The retail sector saw holiday sales numbers jump by nearly 5 percent, according to an estimate by Mastercard. That would be the largest such jump since 2011—and the National Retail Federation sees holiday sales outpacing its own estimates, too.
If you found yourself at the store or online in the past few weeks, you’re partly responsible for some of the retail industry’s rosy news of late.
Just after Christmas, the credit card giant Mastercard reported that holiday sales increased at a rate of 4.9 percent from the prior year—the largest jump in year-over-year spending seen since 2011. The increase, per the company, was helped by a variety of factors, including an increased number of specials, and a holiday season that included an extra weekend. The fact that shoppers could head to the store on December 23 was a huge boon, per Mastercard Senior Vice President of Market Insights Sarah Quinlan.
“[When] two people in a family are working, weekends are the time to do everything—life management as well,” Quinlan told The Washington Post. “To give them two days to do this type of regular shopping, it’s so important for them.”
A Tough Year for Retail
The news comes as a positive outcome for the retail sector, which has faced a spate of major closures throughout the year.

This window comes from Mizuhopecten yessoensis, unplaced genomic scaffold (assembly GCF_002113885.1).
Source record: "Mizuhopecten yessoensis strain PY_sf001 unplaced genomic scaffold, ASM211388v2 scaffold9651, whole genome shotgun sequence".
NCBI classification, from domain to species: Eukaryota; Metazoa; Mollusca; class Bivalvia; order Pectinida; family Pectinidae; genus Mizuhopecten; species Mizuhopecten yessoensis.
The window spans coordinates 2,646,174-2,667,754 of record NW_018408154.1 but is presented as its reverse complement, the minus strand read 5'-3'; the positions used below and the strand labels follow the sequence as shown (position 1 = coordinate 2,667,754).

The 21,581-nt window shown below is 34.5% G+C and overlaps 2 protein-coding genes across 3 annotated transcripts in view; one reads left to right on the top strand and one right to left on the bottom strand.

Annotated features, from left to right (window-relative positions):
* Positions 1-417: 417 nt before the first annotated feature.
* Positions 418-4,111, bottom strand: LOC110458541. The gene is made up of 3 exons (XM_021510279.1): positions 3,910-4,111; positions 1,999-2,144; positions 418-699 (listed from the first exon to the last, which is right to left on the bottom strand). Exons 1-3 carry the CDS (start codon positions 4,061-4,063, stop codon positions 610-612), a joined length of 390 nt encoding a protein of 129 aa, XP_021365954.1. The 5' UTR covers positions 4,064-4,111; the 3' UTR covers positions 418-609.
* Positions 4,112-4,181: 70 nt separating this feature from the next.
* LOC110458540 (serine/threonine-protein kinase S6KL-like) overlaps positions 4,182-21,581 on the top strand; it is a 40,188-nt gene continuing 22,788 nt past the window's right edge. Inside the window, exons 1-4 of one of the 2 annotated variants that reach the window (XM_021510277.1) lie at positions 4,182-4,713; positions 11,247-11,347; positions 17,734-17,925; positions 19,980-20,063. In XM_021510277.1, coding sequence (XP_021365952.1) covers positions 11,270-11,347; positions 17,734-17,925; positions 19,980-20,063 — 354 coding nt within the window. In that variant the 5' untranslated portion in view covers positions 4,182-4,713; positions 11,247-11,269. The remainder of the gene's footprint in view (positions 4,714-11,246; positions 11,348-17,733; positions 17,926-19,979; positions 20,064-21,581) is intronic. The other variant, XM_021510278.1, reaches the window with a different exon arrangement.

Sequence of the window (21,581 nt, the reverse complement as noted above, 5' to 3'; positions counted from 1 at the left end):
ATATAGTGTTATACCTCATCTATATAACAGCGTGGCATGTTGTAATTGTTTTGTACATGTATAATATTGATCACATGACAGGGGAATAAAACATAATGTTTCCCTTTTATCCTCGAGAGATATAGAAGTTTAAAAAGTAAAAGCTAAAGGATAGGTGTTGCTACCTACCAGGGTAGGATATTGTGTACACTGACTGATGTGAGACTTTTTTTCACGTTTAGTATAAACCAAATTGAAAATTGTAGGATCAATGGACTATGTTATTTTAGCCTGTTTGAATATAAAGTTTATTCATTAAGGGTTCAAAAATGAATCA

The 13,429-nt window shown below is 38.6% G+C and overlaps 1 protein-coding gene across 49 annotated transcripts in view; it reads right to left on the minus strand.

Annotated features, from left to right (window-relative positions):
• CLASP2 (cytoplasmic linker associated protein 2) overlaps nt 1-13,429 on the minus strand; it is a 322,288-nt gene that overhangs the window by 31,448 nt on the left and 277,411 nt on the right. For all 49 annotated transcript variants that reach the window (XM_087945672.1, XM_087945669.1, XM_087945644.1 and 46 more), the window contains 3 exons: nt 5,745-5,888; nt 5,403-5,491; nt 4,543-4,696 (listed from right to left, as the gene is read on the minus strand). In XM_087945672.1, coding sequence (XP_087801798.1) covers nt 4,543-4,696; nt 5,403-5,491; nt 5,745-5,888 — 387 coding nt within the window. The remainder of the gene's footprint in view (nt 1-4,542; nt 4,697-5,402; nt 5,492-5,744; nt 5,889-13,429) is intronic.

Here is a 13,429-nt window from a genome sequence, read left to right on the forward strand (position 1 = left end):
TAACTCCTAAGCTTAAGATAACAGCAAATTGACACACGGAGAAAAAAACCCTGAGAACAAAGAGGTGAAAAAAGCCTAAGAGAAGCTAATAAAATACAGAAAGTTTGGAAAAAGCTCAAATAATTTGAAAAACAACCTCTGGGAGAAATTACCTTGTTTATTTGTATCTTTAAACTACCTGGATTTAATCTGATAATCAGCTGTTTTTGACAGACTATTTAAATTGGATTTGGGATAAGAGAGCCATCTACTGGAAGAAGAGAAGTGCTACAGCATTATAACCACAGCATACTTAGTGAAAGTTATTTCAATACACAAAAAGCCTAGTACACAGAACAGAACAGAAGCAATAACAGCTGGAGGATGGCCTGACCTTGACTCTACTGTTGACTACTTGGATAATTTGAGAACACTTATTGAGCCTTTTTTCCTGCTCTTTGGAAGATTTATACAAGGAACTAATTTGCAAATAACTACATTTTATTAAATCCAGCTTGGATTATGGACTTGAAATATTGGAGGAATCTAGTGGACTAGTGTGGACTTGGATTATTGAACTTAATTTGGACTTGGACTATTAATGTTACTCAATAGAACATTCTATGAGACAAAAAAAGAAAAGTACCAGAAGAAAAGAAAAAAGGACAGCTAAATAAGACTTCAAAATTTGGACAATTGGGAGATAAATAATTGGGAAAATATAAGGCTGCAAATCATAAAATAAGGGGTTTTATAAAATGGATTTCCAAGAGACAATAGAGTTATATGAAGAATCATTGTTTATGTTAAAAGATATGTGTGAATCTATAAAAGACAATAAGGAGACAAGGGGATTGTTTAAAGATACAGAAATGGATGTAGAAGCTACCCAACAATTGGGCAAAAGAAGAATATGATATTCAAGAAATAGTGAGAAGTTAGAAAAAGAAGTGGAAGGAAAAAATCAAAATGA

Companies like Toys R Us, Payless ShoeSource, and Gymboree filed for bankruptcy this year, while other retailers like The Limited and RadioShack shut down or closed nearly all of their locations in 2017. In comments to CNN Money this week, International Council of Shopping Centers CEO Tom McGee characterized the closures as part of a “state of flux” the sector is constantly in.
“The whole image of the demise of traditional retailing is overblown,” McGee said to the news outlet.
Nonetheless, the closures have been so dramatic this year that landlords have felt compelled to use their contracts to force companies like Whole Foods and Starbucks to keep businesses running.
Mastercard’s numbers well outpaced the National Retail Federation’s own projections, made in October, that found that consumers would increase their retail spending by between 3.6 percent and 4 percent. In comments to the Post, NRF President and CEO Matthew Shay said that the industry was likely to outdo its own estimates, and that it was seeing positive results in a variety of retail areas.
“This holiday season’s big winners—in addition to consumers—were retailers of all shapes and sizes across all segments,” Shay told the newspaper. “From online and luxury retailers to department and discount stores, from Main Street to mega stores and everything in between, traffic and sales were generally up.”
NRF expects to have its own holiday data available in mid-January.